Golf Today - Over 80000 pages of golf information
Golf News

Practice like you play
by Dan Frost, PGA Professional, Frost Golf Academy, Pachesham, Surrey
February 17, 2012

Why is it that we often play much better golf on the driving range than on the golf course? The answer is simple: few of us practice what is required from the golf course. We practice without challenge or consequence and often not even a target. When the machine gun fire effect of ball after ball after ball is in place, it is hard to build feeling that relates to the golf course. I see lots of eager golfers stood on the range ripping driver out of sight, only to head to the first tee and capitulate.

There are also the golfers who have so many conscious 'swing thoughts' that they simply cannot visualise or flow in any way - the sort of golf by numbers effect. Below are a few simple ways of making your driving range sessions more productive by practising shots like the real thing!

Playing a hole as if you were on the course is a great way to transfer your skills from driving range to course mode. It is also a good way of creating positive emotion from a hole you have previously played poorly. I take a second to close my eyes and picture the hole in detail, making it as vivid and clear as possible - I even draw a sketch of the hole into my journal to help me picture it. Next making sure you run through your pre-shot routine play the hole with consequence - you only have one chance to score well here. Always record the results.

Take 10 balls, pick a target and try to hit them as close to it as possible. Start each shot with a complete process, running through your pre-shot routine with great visualisation as if each shot were completely brand new. Keep a record of where the balls go so that next time you take on the challenge you can try to beat your best effort. This will also give you key information when you arrive at your next lesson - if there is a particular pattern to your ball flight for instance.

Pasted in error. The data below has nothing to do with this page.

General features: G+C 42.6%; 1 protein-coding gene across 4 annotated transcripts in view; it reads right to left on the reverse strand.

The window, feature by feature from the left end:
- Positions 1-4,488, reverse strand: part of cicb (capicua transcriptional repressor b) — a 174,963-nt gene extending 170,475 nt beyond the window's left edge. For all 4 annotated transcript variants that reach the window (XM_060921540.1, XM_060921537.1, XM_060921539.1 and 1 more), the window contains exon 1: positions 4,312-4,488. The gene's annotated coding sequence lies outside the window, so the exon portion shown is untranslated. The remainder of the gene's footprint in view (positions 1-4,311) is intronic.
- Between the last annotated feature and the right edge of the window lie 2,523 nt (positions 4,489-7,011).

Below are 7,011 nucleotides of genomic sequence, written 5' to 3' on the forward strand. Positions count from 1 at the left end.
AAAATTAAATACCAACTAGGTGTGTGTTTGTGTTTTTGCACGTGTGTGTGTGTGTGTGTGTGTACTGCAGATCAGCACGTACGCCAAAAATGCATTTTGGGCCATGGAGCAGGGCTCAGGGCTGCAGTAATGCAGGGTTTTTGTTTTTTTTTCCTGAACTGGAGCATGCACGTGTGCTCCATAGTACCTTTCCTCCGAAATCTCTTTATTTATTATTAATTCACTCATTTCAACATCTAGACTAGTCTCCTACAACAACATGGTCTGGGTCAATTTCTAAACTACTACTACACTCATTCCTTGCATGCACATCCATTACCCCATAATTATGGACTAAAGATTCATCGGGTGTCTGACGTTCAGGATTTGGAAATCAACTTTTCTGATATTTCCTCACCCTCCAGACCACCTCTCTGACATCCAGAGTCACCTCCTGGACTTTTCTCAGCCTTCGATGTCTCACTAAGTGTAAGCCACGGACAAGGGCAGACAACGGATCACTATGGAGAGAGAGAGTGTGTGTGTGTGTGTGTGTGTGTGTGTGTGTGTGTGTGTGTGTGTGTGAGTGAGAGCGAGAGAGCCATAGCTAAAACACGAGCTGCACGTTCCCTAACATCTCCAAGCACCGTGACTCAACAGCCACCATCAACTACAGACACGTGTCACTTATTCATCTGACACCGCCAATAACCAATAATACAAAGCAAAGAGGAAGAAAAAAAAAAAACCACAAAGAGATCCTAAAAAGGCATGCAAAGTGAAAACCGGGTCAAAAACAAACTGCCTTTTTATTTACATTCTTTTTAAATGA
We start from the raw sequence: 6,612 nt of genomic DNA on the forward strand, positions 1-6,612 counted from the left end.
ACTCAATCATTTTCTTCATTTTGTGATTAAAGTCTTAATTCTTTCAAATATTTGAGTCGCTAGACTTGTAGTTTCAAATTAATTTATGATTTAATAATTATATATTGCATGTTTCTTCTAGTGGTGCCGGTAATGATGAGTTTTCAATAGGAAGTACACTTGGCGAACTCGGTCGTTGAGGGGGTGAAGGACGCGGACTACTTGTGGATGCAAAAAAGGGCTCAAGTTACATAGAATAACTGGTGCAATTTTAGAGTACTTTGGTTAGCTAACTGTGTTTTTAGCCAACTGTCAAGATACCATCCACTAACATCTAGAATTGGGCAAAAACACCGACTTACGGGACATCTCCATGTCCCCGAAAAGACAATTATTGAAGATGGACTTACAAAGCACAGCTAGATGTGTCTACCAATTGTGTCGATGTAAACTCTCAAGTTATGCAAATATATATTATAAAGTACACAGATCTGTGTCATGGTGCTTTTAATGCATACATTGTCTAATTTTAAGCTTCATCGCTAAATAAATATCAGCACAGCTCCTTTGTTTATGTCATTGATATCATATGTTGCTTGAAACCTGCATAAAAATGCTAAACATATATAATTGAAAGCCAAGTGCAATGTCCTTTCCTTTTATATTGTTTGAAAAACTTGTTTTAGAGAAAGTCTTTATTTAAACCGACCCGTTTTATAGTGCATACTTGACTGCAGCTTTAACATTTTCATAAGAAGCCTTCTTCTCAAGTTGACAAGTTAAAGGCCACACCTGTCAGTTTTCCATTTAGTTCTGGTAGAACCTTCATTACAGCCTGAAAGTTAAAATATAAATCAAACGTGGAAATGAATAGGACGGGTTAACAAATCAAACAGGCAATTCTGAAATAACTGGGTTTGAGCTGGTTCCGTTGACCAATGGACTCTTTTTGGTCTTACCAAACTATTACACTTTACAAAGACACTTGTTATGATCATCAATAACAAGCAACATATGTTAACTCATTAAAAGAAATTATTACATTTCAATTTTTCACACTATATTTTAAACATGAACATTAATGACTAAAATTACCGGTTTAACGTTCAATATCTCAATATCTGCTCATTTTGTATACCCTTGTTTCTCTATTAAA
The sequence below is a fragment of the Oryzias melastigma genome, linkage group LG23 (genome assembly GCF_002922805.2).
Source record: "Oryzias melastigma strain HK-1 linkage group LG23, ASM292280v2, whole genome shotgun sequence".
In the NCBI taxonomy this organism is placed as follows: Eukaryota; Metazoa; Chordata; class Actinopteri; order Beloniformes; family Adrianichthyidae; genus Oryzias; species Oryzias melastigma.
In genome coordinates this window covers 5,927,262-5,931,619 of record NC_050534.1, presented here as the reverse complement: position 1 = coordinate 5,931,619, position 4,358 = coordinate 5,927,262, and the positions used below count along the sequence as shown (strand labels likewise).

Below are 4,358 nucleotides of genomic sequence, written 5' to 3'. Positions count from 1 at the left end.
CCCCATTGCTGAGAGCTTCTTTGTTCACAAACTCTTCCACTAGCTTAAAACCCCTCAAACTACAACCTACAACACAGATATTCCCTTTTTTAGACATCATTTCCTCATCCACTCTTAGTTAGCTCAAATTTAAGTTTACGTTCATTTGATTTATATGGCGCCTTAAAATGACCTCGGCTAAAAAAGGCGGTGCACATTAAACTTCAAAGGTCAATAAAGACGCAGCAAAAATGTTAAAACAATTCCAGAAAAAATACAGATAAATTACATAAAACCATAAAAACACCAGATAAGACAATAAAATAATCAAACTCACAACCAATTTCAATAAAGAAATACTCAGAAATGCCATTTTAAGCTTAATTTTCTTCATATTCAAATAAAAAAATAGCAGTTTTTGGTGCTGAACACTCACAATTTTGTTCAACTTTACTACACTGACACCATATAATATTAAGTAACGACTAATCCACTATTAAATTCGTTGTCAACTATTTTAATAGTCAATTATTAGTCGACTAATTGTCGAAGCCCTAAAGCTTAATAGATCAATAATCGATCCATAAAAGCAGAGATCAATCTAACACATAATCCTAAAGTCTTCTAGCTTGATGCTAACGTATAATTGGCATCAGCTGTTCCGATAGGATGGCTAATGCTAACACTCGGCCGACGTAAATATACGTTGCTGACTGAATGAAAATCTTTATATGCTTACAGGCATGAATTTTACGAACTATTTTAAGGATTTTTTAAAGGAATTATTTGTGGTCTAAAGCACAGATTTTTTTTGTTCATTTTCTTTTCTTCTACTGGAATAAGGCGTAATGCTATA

We are all guilty of practising the shots we find most enjoyable and of course the easiest. John Jacobs, one of the finest golf coaches of his era, described these types of practisers as 'pickers' because they only ever practised from a lie they picked. It is vital that you practice every scenario that you may encounter on the golf course, so trying mixing it up. Hit shots out of sandy divots, the rough, high lob shots over bunkers to tight pin positions and those always avoided long irons. Practice in such a way that you give yourself one chance to play the shot and then move onto another challenge. This will put you into the frame of mind of real life on-course performance.

Next time you are on the golf course I want you to play two golf balls from the equivalent distances of two tough par threes, even if that means starting your hole from the fairway rather than the tee. The first Par 3 must be equivalent to the average distance you hit your driver (around 250-300 yards) and the second must be started from the average distance you hit a long iron (around 190-220 yards), or adjust these markers accordingly to your own distances. The purpose of this challenge is to play a game that is a much tougher test than golf. Think about having the accuracy to hit your driver onto a green and consistency with a long iron to the degree that you hit the green. With these two tough tee shots your short game will also get a great work-out as even the best players in the world will miss the green with these clubs. The great thing about this challenge is that next time you have to hit a really tight tee shot all you need to do is picture that green sitting in the middle of the fairway with the thought in the back of your mind that you can hit greens with this club, how hard can fairways be? Likewise if you have to hit a tough positional long iron think of hitting that small green and if you miss the green by a few yards adopt the mind-set that you must get up and down, just like your par 3 challenge. Trust me emotionally this game really ticks all the boxes.

Ryder Cup
The USA's flawed Ryder Cup system...

Vote to allow women members after 260 years....

PGA Tour
Whatever happened to Anthony Kim?...

Mazda 3 - Engineered to perfection...

Sam Snead auction of famous personal items...

The 19th
Johnnie Walker and the Ryder Cup...

Paul McGinley
Proof its never too late....

John Huggan
Rules suck: that’s common knowledge...

Peter McEvoy
Centurion Club marches against the tide...

Book Review
The Spiritual Golfer - By Robert "Lumpy" Lumpkin

© 1996-2018 - Terms & Conditions - Privacy Policy - About Us - Advertise - Classifieds - Newsletter - Contact Us